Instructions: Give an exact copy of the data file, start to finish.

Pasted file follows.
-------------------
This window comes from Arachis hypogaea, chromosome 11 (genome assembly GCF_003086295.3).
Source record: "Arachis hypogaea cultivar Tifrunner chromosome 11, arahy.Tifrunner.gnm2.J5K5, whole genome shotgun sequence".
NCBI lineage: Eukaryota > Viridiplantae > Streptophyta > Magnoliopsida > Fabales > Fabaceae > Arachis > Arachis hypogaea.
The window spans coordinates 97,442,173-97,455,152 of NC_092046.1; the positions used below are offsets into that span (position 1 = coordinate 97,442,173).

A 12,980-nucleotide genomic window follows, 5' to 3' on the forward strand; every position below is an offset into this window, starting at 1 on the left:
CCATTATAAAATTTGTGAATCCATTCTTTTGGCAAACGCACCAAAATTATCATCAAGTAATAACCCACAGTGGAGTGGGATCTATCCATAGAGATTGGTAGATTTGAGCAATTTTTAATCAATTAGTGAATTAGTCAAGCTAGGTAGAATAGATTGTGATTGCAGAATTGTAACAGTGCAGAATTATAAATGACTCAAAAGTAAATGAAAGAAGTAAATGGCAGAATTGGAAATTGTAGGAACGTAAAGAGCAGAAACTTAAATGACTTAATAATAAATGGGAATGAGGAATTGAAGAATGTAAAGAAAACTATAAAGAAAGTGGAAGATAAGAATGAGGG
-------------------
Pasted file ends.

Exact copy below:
This window comes from Arachis hypogaea, chromosome 11 (genome assembly GCF_003086295.3).
Source record: "Arachis hypogaea cultivar Tifrunner chromosome 11, arahy.Tifrunner.gnm2.J5K5, whole genome shotgun sequence".
NCBI lineage: Eukaryota > Viridiplantae > Streptophyta > Magnoliopsida > Fabales > Fabaceae > Arachis > Arachis hypogaea.
The window spans coordinates 97,442,173-97,455,152 of NC_092046.1; the positions used below are offsets into that span (position 1 = coordinate 97,442,173).

A 12,980-nucleotide genomic window follows, 5' to 3' on the forward strand; every position below is an offset into this window, starting at 1 on the left:
CCATTATAAAATTTGTGAATCCATTCTTTTGGCAAACGCACCAAAATTATCATCAAGTAATAACCCACAGTGGAGTGGGATCTATCCATAGAGATTGGTAGATTTGAGCAATTTTTAATCAATTAGTGAATTAGTCAAGCTAGGTAGAATAGATTGTGATTGCAGAATTGTAACAGTGCAGAATTATAAATGACTCAAAAGTAAATGAAAGAAGTAAATGGCAGAATTGGAAATTGTAGGAACGTAAAGAGCAGAAACTTAAATGACTTAATAATAAATGGGAATGAGGAATTGAAGAATGTAAAGAAAACTATAAAGAAAGTGGAAGATAAGAATGAGGG